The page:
Of course, it would not have been possible without a tremendous defensive performance, sterling work by Howard, and an eventual suffocation of the space in midfield by the likes of Barry and McCarthy despite fatigue setting in in the second half. Put simply, it was a victory earned by a terrific team performance on the back of maximum effort by every player in Blue; Moyes-style grit and determination pushed over the top by Martinez-style invention and positivity.
Yes, this time it was different. Can it be again on Sunday?
With no fresh injury concerns, Roberto Martinez named an attacking midfield with Ross Barkley restored to the side, but electing to bench weekend stars Leon Osman and Gerard Deulofeu. Everton faded after a really bright start, ceding possession too easily and not making the most of some excellent counter-attacking moves. If ever a game was crying out for the magic of Gerard Deulofeu... but it was Bryan Oviedo who finally hammered the ball home past De Gea with just 5 mins left to produce a fantastic and eagerly anticipated victory for Blues fans everywhere.
An early free-kick in a good position as Ross Barkley was fouled, Mirallas scooping it too high for Lukaku at the far post. Man Utd were soon down the Everton end but were pinned to the sideline. and Everton were soon on the attack again, Lukaku hitting a poor shot well wide from distance.
A fabulous corner from Pienaar was flicked on by Mirallas but no-one at the far post. Mirallas then lashed in a great shot but straight at De Gea, forcing him to punch over as Everton took the game to their illustrious hosts with no fear.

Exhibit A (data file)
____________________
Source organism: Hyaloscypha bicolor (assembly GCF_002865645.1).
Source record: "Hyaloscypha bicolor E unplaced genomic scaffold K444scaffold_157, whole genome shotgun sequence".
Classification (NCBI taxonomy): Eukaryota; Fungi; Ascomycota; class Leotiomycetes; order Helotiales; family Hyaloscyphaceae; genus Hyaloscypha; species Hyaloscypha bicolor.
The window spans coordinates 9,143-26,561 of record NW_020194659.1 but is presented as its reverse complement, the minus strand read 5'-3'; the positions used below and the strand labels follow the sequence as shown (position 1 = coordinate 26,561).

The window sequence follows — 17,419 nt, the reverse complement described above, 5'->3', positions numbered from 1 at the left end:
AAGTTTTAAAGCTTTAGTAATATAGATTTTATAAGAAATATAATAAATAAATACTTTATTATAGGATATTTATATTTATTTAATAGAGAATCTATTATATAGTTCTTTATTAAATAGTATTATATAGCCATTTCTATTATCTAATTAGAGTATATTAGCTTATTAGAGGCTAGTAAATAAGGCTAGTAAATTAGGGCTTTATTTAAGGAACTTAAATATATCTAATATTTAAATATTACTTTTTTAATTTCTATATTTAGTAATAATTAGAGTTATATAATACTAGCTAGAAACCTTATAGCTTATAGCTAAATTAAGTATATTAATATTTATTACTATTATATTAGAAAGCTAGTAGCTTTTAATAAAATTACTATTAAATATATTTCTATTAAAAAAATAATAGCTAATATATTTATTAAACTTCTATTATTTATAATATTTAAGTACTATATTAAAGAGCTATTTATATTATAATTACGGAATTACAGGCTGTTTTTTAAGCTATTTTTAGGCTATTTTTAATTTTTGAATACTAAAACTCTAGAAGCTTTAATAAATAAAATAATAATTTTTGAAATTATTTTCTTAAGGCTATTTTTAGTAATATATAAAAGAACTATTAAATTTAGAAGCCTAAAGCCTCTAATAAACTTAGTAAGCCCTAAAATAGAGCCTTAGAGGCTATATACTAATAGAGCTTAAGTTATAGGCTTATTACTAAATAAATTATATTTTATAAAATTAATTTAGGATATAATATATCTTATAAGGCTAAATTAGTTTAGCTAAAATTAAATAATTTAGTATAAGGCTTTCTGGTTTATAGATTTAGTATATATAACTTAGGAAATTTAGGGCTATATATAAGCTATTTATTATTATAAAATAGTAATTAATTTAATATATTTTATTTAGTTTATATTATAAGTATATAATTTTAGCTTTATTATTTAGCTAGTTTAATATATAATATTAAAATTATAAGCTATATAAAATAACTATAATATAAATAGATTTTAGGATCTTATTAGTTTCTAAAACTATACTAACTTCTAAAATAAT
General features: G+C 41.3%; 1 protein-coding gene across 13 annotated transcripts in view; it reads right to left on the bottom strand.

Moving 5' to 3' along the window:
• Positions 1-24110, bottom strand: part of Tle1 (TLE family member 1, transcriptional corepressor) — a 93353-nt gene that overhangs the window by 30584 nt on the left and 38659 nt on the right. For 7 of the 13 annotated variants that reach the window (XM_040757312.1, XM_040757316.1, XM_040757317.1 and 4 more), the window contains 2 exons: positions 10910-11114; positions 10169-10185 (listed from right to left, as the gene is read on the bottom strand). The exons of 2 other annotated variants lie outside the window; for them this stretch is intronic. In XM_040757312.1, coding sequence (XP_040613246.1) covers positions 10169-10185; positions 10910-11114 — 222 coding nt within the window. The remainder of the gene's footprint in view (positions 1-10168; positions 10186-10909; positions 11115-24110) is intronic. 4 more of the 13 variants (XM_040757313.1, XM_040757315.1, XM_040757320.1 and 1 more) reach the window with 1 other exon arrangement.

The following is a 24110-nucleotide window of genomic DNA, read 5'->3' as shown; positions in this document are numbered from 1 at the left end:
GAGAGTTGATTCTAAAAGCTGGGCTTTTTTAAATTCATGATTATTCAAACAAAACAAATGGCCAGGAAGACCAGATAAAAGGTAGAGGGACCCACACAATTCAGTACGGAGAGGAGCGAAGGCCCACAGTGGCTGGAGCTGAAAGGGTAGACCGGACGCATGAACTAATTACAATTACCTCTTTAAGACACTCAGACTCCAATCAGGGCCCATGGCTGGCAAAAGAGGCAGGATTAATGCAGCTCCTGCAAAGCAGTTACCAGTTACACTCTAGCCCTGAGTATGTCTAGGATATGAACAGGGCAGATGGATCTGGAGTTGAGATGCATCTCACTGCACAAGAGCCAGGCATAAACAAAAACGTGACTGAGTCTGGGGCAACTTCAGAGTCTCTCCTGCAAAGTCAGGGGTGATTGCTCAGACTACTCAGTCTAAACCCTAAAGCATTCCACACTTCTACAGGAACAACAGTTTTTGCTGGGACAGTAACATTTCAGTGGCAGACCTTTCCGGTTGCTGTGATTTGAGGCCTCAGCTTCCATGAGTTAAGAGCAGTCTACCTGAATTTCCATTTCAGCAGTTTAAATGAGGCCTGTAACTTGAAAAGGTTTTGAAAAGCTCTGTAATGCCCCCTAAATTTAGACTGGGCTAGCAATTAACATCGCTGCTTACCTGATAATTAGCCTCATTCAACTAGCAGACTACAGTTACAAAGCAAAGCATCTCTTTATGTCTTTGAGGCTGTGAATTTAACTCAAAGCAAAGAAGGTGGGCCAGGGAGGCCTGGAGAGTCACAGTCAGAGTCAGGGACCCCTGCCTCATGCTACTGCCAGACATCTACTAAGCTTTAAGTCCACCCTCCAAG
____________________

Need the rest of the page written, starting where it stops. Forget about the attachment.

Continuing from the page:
Man Utd had some possession but Kagawa could only shoot/cross well wide of the Everton goal. The gained some penetration, and Welbeck nearly took advantage before the ball fell to Rooney and he leathered it ferociously from an angle that Howard did very to stop, right don by his feet, an absolutely brilliant and vital save.
After a bright start, Everton were not using their possession well, giving the ball away too easily, with Coleman failing to get past Evra Howard then did very well with an air ball coming down in the dee that he had to pat down while still inside his area — just!
Lukaku got some exciting positions but ball control let him down and Man Utd attacked again, another fearsome shot close in from an offside Kawaga, saved well again by Howard. A strange barge by Barry on Rooney was allowed to go when it could have been a very dangerous free-kick, Man Utd now getting far too much of the ball mid-way through the first half. Giggs came very close to scoring with a glancing free header off an excellent cross from Wellbeck?